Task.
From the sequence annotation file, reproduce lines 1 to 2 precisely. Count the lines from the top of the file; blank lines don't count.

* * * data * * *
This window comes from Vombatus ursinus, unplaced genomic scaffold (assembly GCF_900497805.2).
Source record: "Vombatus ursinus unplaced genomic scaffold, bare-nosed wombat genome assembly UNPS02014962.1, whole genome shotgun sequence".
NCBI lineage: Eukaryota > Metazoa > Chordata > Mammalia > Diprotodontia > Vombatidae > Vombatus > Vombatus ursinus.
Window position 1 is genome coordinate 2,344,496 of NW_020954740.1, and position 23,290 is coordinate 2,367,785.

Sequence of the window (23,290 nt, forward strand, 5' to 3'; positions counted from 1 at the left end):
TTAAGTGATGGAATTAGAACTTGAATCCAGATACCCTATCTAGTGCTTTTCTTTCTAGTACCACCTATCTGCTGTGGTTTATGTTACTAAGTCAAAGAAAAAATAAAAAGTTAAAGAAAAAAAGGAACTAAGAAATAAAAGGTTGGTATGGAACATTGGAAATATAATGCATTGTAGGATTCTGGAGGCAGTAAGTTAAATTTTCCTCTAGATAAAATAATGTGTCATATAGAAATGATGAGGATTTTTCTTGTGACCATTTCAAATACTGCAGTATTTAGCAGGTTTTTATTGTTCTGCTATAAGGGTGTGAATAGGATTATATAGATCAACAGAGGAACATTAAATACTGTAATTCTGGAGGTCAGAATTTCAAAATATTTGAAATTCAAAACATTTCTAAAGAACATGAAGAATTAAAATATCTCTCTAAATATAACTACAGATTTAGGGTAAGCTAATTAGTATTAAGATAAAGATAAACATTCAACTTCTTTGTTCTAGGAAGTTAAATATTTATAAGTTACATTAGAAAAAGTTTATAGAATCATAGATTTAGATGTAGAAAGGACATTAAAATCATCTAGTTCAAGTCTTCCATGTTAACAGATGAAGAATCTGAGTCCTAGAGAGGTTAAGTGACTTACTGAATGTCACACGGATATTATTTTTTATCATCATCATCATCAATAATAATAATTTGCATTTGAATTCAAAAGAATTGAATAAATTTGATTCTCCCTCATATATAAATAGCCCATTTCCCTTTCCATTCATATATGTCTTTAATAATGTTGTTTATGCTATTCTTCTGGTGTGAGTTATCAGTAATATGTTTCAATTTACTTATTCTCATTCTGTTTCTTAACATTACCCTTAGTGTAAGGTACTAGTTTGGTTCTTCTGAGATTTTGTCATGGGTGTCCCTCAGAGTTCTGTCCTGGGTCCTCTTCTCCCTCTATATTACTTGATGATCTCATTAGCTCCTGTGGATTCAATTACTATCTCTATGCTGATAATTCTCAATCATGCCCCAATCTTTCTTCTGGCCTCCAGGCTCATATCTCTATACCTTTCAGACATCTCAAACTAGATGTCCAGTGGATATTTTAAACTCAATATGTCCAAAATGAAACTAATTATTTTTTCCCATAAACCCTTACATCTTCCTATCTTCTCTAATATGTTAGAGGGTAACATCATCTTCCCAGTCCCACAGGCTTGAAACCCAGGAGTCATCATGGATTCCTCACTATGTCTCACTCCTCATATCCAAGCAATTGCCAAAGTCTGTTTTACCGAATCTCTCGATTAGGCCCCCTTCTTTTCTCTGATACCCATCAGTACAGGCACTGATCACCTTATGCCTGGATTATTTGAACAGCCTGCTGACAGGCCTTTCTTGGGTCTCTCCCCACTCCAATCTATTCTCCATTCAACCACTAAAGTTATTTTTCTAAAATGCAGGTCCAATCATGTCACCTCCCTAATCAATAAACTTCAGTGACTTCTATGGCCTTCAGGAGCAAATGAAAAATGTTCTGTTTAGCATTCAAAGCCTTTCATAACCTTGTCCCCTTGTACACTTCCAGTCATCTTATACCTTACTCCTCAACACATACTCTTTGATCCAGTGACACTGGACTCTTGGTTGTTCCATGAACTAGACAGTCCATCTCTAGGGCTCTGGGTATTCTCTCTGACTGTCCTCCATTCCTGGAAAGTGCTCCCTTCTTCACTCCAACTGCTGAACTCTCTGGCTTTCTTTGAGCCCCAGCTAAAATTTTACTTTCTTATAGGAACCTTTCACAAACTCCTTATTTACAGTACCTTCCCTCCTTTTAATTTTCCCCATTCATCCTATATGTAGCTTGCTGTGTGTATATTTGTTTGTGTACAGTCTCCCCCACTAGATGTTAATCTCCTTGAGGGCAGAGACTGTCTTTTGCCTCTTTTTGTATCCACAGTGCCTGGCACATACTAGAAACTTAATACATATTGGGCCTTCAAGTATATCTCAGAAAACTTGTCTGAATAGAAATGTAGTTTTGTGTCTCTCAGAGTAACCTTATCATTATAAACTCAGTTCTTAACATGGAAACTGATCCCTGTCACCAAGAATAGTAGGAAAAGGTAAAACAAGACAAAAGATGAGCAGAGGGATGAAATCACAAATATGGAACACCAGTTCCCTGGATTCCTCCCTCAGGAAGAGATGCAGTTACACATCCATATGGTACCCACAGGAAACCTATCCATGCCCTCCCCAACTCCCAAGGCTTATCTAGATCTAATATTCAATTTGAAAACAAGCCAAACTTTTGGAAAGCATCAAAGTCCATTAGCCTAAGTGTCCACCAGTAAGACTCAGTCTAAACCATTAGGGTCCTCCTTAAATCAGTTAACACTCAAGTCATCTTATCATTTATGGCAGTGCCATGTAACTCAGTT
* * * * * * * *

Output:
This window comes from Vombatus ursinus, unplaced genomic scaffold (assembly GCF_900497805.2).
Source record: "Vombatus ursinus unplaced genomic scaffold, bare-nosed wombat genome assembly UNPS02014962.1, whole genome shotgun sequence".